Persiaran Perdana Boulevard was the venue of another attraction known as the Decorative Arch, also a returning act from 2014. Participants wandered under a gigantic archway where strands of colourful lights hung above their heads, forming intricate patterns and designs. Energy-saving lights were used to increase environmental awareness and promote innovative lighting technologies, these efforts being a part of LAMPU’s contribution towards the aims of LUCI Association.
The roads in the boulevard and Perbadanan Putrajaya Complex were illuminated by Free Standing Light Structures, neatly spread along the walkway. These structures and sculptures expressed a variety of designs from traditional to minimalist to abstract. Colours would shift and change as passers-by walk down the alley and posed for pictures. Featured among these were the winners of the 3R Light Structure Competition, a contest open to the community and university students to showcase their creativity and technical expertise, while also preserving the ecosystem by using environmentally friendly materials.
The roads were also occupied by a Tron Dance Performance. Team E.L Malaysia, a Malaysia-based LED dance group, enticed the crowd, performing to energetic electronic tracks in neon-trailed Tron suits (also called Michael Jackson suits). Lucky participants stood a chance to experience dancing – and taking pictures – in neon. Meanwhile, on the same road, neon bicycles, cars, and trishaws carefully navigated through the crowd along the road. The electric Renault Zoe – courtesy of COMOS Cars – along with the glowing Eco Trishaw Rides were amongst them, further promoting LAMPU’s cause for a more environmentally friendly future.
In contrast to the bright electric lights, another road glowed orange from traditional light – fire. Fire dancers heated up the atmosphere, performing dramatic feats such as fire breathing and flame juggling. After the show, visitors could take pictures up close and personal with the blazing performers.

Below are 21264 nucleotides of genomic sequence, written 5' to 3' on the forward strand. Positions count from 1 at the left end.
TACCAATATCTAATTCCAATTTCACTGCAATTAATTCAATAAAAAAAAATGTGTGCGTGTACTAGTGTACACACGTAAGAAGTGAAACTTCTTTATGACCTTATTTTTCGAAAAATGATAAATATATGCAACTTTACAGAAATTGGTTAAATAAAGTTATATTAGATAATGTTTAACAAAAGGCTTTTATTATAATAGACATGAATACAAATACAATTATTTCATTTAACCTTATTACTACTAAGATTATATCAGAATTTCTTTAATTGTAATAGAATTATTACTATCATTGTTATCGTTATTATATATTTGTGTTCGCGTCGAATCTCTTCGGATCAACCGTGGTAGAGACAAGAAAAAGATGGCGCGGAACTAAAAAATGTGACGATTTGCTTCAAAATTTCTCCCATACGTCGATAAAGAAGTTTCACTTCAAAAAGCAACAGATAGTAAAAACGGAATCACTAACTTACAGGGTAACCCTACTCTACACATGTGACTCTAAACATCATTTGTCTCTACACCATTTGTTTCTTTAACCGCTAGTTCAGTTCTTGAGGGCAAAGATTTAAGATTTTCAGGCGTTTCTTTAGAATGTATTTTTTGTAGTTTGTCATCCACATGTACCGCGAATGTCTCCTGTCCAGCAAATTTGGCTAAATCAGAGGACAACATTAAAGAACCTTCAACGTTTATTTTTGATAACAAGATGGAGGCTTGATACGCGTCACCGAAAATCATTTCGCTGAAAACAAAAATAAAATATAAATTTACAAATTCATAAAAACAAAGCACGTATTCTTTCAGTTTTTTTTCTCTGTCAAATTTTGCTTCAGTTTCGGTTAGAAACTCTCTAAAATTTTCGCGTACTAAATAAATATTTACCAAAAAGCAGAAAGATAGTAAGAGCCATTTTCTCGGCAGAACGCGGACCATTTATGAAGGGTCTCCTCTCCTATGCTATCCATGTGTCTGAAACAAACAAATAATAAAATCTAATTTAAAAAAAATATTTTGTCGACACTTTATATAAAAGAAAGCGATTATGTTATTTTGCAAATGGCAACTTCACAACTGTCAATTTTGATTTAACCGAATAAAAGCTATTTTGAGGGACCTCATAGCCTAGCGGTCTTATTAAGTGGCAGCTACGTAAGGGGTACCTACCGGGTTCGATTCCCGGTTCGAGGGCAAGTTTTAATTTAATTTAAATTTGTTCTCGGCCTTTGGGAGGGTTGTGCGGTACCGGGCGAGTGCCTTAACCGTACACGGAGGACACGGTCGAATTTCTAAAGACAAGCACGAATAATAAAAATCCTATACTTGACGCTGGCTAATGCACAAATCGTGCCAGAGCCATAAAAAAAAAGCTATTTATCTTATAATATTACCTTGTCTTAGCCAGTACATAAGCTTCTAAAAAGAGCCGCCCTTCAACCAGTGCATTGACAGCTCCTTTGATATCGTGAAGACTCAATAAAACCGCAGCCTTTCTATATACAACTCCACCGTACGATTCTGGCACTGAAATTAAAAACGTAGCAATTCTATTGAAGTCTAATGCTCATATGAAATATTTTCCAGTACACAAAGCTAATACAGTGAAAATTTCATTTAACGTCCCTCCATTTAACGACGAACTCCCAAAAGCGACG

Another traditional performance presented by LAMPU was Wayang Kulit (Shadow Play). Using traditional lighting and musical instruments, Wayang Kulit entertained young and old viewers alike by telling tales through shadow puppetry. The puppet master acted behind the screen where he narrated the story of the dancing silhouettes of the puppets.
LAMPU also provided opportunities for competition on multiple platforms. One of these was the photography contest, which recorded over 1,800 entries last year. The competition was open to the public and free of charge. Participants could submit their pictures in the DSLR category or the Smartphone/Instagram category, with grand prizes of RM4000 and RM1,000 respectively in each category. The high-end illumination technology and techniques in LAMPU provided a unique environment for photographers to work on.
The Car Light Show was another competition held by LAMPU this year in conjunction with KW Motorsport Autoshow. Automotive enthusiasts showed off their most wicked and dazzling rides and were judged based on aesthetics, specifications, and brightness. The 3 nights of LAMPU featured the entries of Perodua, Proton and free categories respectively, with the grand prize of RM500 and a trophy each.
LAMPU aimed to exhibit the latest in high-end lighting techniques and technology while promoting environmentally friendly practices. Perbadanan Putrajaya viewed this festival as an introduction to the Putrajaya Master Lighting Plan and a stepping stone to Putrajaya’s rise to the international centre of lighting technology.
By Yehezkiel Faoma